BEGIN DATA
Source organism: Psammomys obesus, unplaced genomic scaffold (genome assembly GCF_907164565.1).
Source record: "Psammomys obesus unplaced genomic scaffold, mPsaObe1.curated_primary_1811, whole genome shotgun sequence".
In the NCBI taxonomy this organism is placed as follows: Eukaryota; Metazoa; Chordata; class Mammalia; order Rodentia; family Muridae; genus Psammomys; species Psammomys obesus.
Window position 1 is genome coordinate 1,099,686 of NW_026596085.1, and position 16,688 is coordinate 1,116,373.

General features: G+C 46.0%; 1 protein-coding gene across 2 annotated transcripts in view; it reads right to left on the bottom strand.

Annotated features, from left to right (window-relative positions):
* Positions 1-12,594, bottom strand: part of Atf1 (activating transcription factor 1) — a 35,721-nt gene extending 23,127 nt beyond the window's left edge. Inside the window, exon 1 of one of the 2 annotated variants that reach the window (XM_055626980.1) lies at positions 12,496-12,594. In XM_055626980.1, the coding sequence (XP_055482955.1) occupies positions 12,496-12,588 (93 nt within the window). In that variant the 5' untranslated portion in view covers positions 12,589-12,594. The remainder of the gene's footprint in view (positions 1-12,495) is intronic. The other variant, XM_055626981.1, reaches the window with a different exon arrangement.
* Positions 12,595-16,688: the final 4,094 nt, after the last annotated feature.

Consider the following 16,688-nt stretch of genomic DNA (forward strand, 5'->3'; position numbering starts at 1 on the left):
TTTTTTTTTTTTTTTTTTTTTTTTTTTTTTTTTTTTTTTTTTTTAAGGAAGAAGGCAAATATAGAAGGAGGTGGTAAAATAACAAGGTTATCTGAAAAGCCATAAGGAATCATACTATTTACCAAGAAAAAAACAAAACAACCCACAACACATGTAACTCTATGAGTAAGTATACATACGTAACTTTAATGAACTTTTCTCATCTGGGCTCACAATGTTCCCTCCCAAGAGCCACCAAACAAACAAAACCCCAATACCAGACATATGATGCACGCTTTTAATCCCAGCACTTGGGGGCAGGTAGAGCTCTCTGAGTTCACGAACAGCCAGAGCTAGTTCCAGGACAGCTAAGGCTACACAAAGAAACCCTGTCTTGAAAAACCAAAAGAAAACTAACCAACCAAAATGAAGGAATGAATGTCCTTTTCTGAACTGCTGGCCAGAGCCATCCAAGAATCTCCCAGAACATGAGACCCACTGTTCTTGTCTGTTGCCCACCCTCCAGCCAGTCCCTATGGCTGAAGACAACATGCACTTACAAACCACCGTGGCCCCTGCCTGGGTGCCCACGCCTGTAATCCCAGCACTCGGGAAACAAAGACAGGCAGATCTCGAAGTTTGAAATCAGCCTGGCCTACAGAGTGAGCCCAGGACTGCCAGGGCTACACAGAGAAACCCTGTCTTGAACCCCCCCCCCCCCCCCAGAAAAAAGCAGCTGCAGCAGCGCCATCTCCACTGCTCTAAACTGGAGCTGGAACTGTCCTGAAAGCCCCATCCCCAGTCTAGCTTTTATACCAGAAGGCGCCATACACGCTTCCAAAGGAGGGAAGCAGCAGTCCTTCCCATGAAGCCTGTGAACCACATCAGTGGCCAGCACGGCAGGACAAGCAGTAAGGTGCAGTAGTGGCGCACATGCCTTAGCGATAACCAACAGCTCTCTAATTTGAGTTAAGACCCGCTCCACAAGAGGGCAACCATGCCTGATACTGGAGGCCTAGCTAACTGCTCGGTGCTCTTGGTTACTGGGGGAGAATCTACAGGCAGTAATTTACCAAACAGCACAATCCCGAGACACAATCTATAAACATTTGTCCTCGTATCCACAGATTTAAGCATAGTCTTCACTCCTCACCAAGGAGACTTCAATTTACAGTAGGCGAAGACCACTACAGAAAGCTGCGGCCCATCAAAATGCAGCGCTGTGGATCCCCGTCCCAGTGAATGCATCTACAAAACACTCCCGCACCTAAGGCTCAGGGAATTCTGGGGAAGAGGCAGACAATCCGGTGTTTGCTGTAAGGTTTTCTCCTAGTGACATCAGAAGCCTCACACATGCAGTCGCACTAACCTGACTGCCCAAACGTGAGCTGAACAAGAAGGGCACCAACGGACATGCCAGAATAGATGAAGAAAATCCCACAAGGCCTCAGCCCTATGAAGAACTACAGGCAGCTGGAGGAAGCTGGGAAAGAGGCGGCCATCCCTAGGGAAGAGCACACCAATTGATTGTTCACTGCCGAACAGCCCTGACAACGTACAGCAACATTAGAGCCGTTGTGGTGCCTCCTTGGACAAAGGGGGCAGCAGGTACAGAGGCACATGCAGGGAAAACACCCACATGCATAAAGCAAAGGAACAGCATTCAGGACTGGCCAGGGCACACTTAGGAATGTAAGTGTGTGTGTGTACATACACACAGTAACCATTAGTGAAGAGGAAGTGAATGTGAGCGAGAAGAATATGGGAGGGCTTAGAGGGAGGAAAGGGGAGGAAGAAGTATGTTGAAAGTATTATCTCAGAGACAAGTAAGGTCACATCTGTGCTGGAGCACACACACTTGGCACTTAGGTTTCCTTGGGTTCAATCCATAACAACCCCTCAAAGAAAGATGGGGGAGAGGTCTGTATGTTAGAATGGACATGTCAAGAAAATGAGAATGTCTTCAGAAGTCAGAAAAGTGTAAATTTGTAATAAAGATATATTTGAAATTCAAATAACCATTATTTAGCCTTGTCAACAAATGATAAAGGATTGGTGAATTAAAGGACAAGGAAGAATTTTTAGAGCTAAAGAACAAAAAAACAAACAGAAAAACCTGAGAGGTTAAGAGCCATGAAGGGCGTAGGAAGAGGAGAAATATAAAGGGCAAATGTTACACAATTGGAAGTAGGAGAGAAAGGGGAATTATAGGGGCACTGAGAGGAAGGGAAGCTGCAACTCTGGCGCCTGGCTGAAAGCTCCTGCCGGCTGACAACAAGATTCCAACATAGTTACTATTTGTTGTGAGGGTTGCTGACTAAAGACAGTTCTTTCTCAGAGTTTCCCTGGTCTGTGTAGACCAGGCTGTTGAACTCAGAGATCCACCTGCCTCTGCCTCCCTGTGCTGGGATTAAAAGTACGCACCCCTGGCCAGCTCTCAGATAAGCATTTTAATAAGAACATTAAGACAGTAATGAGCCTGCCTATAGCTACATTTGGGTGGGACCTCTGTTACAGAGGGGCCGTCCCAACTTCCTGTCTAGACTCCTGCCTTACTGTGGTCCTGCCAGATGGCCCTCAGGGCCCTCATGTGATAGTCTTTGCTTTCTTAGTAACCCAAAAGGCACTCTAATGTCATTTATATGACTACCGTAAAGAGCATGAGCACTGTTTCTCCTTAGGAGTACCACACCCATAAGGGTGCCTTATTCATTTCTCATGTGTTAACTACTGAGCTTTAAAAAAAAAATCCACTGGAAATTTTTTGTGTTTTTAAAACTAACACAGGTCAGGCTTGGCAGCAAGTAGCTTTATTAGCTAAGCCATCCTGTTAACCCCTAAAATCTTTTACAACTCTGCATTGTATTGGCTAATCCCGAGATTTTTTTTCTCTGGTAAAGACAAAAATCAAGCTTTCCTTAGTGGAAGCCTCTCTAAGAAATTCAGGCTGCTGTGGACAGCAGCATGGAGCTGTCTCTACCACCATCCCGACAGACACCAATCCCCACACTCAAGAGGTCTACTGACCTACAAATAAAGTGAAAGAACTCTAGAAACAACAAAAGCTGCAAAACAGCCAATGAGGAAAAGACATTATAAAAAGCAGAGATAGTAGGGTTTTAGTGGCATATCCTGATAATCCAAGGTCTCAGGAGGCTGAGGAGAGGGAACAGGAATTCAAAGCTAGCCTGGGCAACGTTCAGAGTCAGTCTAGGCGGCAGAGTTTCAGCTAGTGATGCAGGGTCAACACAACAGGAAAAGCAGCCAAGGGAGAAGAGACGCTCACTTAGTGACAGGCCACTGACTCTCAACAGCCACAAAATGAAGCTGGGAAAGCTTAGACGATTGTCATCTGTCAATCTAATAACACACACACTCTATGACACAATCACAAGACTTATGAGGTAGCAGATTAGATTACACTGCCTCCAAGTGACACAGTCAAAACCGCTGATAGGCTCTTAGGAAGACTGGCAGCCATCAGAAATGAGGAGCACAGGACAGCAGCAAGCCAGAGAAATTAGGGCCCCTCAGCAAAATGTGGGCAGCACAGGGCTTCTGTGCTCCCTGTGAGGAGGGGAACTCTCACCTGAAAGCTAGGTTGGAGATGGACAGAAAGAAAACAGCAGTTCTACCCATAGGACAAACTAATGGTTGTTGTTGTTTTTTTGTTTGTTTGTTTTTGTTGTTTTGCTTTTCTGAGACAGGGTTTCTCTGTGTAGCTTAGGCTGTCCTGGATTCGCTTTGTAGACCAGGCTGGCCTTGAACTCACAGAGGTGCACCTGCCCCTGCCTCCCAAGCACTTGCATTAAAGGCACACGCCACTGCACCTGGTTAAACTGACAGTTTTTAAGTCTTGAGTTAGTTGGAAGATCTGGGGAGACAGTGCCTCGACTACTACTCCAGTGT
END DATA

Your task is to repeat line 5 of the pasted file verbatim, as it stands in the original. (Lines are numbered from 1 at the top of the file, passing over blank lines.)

General features: G+C 46.0%; 1 protein-coding gene across 2 annotated transcripts in view; it reads right to left on the bottom strand.